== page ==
“Sometimes, life is short,” he continued. “Babies die after a few days or weeks or months of life. Children or young people are taken from us in tragic accidents. We have no explanation for why this is, except that some life here on earth is not meant to live forever.”
“So, too, with the life that is created in marriage,” the Good Teacher told me. “Sometimes, the new life brought forth from love is just not meant to live that long. So, the best thing to do is to admit that the life has died, have a funeral we call divorce or annulment, and get on with the rest of life."
"It is better to live the life God has given you with all the love that is in your heart, rather than drag around a dead life form because we think that’s what the rules insist we must do.”
He sat back in his chair, took a deep breath and said, “The Rule of Life with Jesus is eternal life. You have to look behind the rules of this life to find Life Eternal with Jesus.”
Looking behind the rules – beyond the dots on the page – is where we will find the music that makes our lives sing. That’s true of our individual, personal lives, our lives with our spouses or partners, our lives with our children, and our family life.
It is also true of our lives as sisters and brothers in Christ in this parish family. You may not know it when you walked in that sanctuary door, but something happens here, when we’re together, that changes and transforms us in such a way that, when we walk out an hour or so later, we are not the same.
That happens every week. Week after week. Even though you may not realize that it is happening. I see it and I know it to be true because it happens to me.
It’s not just about coming to church. Check. Hearing the gospel. Check. Taking communion. Check. It’s about what happens behind all that. Beyond all that. About the dots that are connected between each of us and the Gospel and the Eucharist.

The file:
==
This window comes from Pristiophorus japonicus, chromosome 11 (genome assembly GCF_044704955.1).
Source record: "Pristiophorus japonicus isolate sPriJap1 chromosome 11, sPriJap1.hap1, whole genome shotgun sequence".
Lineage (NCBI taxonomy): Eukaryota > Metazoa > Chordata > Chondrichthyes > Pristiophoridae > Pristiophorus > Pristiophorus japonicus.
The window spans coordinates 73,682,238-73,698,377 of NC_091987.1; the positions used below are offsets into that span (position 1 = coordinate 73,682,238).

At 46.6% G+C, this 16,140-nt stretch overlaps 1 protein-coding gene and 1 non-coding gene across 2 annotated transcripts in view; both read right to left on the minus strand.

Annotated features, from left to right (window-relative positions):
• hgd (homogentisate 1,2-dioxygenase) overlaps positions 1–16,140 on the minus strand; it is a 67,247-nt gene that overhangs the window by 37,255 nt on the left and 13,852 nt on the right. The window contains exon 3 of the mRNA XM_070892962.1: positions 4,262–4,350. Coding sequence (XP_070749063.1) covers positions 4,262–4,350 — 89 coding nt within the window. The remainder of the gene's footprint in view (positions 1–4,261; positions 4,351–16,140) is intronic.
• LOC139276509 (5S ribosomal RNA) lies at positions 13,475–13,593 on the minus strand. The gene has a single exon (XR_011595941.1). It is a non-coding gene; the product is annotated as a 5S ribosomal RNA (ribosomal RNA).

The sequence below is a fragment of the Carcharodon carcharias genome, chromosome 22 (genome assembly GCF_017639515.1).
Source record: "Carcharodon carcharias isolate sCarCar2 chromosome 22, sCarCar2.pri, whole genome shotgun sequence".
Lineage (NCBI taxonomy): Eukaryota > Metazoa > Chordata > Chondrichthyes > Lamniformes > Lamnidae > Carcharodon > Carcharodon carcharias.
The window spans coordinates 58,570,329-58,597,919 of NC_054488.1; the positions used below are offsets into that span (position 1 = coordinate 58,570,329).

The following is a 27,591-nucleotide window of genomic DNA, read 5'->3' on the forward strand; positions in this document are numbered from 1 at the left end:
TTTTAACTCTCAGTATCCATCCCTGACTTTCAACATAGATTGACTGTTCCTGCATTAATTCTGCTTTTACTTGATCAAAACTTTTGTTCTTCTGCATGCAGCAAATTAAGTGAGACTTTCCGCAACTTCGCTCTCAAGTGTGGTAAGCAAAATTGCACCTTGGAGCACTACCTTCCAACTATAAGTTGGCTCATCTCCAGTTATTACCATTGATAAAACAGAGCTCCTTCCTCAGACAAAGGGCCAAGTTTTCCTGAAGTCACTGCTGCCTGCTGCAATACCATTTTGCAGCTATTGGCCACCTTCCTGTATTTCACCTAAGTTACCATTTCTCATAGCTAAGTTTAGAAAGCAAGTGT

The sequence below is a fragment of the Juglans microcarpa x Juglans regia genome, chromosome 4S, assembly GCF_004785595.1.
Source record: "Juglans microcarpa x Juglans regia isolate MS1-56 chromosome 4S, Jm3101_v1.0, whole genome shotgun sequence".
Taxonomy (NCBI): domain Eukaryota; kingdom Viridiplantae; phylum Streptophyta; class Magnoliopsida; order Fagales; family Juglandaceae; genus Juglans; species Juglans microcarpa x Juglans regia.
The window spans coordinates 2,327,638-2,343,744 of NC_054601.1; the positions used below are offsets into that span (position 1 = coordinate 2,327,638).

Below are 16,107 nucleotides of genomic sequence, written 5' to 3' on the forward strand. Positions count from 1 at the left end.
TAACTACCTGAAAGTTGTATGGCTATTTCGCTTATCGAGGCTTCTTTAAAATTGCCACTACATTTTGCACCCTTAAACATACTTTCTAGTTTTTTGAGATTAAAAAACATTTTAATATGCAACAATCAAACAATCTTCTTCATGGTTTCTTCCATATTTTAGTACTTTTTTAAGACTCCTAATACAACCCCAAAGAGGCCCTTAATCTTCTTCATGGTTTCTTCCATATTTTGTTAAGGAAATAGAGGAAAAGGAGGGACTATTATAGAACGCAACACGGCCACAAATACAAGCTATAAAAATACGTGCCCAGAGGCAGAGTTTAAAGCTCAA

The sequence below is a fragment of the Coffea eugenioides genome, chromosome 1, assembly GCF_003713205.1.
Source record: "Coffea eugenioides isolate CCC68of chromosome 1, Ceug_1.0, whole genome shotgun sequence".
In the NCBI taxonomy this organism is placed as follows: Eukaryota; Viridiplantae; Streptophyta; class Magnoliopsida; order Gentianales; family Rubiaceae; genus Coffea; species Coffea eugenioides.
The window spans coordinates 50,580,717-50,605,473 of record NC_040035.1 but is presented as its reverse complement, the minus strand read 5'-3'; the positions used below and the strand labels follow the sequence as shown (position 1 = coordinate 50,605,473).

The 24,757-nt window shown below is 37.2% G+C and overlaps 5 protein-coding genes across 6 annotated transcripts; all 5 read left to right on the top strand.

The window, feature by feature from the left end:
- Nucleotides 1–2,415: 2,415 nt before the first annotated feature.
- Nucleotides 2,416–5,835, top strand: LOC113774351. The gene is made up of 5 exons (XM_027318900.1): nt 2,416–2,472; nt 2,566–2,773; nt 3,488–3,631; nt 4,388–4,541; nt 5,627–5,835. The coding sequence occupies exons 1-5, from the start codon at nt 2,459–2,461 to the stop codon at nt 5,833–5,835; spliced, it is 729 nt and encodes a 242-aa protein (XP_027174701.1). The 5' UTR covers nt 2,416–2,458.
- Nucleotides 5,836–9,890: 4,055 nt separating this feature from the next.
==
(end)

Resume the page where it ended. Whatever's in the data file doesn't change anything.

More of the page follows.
If you are simply looking at the dots you will miss seeing the Gospel broken open for you during the sermon just like Communion Bread so that you may be fed on The Word.
If you simply look at the dots, you will miss the True Presence of Jesus, who comes to us from behind the sacred words of our Eucharistic Prayers.
To be with us. To comfort and heal us. To bring us hope. To help us listen for the music we sing with the angels and archangels and all the company of heaven who forever sing, “Holy, Holy, Holy Lord, God of power and might. Heaven AND Earth of filled with your glory. Hosanna in the Highest!”
This morning’s Gospel story – our family story, our spiritual genealogy about wealth and poverty and discipleship – is really a story about sacrifice. To sacrifice something is not only to give it up or to give it away or to do without it.
Listen to the word: to sacrifice something is to make it sacred, to make it holy. And to make something holy is to complete it, to make it whole, to heal it, to give it integrity and purpose and direction. It is to fulfill it and to help make it what it is intended to be and to become. That is what it means to remember, to "do this in remembrance... "
We call our Eucharistic prayer a ‘sacrifice of praise and thanksgiving’. Before you can fully enter into this Sacred Mystery you have to give everything away, sacrifice all your worldly goods of anger, resentment, and all that distracts you from being fully present to the Full and True Presence of Jesus.
It is easier for a camel to walk through the eye of a needle than for anyone to try and enter the Realm of God with all their‘stuff’.
You have to give away all your preconceived notions of status and wealth, and what is of importance to the world. You have to claim your own poverty in order to be rich. That’s what Jesus told the rich man.
You have to die to the importance of this life in order to claim the treasure of Eternal Life.
Jesus doesn’t force the rich man or embarrass him or threaten him. He simply gives him the freedom to say “no.” For if he were to say “yes,” his “yes” would be hollow and meaningless and empty, it would simply display the dots and not what is behind them.
Jesus’ advice, of course, is for this particular man in his particular circumstance, even if his words could be expanded to include all of us who might have any similar sort of roadblock keeping us from a full life.
Make no mistake. This is not easy. “The Word of God is living and active,” says the writer of the Epistle to the Hebrews, “sharper than any two-edged sword, piercing until it divides soul from spirit, joints from marrow; it is able to judge the thoughts and intentions of the heart.”
Those are harsh, difficult words to hear. I think the words of Vladimir Horowitz about music say the same thing in a different way. Music is getting behind the dots and connecting them and making them yours or yours together with others, bringing the music into the present and sharing it. Music is never past, save in our memories. And it’s never yet been done, save in our planning.
Or, in the words of my friend, the Greek Orthodox priest, Look behind the rules – beyond the dots on the page – for that is where we will find the music that makes our lives sing.